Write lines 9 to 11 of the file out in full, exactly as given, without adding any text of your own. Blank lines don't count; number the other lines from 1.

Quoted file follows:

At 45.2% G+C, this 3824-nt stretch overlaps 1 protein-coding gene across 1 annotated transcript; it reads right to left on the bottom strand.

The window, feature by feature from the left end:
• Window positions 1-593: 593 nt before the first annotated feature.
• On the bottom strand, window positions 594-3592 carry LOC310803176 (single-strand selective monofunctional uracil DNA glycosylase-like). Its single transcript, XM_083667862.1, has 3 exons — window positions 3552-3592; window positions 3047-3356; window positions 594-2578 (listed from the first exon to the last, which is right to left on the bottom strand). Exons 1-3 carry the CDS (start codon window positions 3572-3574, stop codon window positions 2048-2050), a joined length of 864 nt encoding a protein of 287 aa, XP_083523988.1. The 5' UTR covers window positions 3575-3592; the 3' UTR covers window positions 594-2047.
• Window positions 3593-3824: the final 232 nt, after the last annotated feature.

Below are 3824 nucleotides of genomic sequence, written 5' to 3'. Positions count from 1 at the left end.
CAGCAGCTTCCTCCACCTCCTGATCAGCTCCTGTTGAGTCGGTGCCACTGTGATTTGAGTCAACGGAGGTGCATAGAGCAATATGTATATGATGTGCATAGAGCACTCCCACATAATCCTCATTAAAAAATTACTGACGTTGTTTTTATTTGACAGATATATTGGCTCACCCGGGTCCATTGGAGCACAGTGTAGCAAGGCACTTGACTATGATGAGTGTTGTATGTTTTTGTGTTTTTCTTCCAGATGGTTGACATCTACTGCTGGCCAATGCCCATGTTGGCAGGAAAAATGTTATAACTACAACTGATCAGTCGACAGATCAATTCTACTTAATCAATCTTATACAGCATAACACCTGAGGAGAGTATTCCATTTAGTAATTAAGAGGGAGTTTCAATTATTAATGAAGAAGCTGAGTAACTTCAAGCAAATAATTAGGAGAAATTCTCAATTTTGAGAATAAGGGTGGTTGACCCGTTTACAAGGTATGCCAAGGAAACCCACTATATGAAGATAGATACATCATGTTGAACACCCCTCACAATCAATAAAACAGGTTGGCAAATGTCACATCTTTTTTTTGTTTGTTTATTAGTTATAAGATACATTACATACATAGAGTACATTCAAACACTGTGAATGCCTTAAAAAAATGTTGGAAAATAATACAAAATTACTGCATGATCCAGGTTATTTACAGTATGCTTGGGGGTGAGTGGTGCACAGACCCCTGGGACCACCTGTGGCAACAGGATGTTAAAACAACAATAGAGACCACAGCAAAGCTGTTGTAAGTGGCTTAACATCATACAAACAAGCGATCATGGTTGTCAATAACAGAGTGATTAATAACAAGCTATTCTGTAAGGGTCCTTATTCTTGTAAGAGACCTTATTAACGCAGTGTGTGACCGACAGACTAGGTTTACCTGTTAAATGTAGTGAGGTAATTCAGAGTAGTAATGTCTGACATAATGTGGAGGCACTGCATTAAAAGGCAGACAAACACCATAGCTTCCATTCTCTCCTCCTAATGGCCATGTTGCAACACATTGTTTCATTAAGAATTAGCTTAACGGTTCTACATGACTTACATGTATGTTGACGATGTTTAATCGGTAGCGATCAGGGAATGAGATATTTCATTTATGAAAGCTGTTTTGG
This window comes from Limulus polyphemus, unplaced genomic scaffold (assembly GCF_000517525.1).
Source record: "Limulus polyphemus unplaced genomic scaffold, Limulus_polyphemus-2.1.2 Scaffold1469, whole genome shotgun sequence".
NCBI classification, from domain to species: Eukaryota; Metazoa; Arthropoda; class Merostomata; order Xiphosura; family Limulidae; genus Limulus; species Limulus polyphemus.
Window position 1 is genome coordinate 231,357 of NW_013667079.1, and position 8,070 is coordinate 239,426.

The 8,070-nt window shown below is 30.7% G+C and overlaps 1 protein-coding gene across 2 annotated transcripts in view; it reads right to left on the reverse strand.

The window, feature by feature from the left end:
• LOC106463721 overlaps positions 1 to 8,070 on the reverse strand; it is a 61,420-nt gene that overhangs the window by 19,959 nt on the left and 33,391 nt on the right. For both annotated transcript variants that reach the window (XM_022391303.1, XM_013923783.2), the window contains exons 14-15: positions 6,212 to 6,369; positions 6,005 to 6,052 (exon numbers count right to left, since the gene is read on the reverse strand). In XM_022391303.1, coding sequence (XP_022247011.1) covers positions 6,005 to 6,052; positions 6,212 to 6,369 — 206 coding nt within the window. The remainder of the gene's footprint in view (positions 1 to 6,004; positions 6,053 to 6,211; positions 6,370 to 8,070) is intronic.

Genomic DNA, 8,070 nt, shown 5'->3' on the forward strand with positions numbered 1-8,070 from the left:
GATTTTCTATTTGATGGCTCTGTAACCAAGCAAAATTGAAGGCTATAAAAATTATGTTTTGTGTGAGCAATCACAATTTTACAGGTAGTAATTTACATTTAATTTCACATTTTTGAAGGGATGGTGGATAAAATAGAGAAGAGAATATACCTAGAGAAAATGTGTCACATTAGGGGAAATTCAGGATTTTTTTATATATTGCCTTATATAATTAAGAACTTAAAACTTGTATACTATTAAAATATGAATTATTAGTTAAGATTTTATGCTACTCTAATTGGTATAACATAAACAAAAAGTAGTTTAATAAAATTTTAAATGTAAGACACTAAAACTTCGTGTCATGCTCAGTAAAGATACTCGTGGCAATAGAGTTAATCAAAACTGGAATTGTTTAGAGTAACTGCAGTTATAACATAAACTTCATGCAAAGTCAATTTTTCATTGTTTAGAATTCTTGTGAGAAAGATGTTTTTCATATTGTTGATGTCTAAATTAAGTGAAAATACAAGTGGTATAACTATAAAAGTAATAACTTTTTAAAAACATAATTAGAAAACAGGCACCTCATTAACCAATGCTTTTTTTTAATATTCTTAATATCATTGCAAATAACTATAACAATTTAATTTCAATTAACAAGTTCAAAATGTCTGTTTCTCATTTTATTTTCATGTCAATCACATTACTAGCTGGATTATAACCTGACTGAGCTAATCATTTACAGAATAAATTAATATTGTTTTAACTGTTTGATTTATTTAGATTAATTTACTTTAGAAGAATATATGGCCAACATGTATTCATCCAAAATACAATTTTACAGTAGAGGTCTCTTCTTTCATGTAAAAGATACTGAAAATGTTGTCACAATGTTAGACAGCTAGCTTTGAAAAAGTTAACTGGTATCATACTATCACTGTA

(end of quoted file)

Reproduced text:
Source record: "Limulus polyphemus unplaced genomic scaffold, Limulus_polyphemus-2.1.2 Scaffold1469, whole genome shotgun sequence".
NCBI classification, from domain to species: Eukaryota; Metazoa; Arthropoda; class Merostomata; order Xiphosura; family Limulidae; genus Limulus; species Limulus polyphemus.
Window position 1 is genome coordinate 231,357 of NW_013667079.1, and position 8,070 is coordinate 239,426.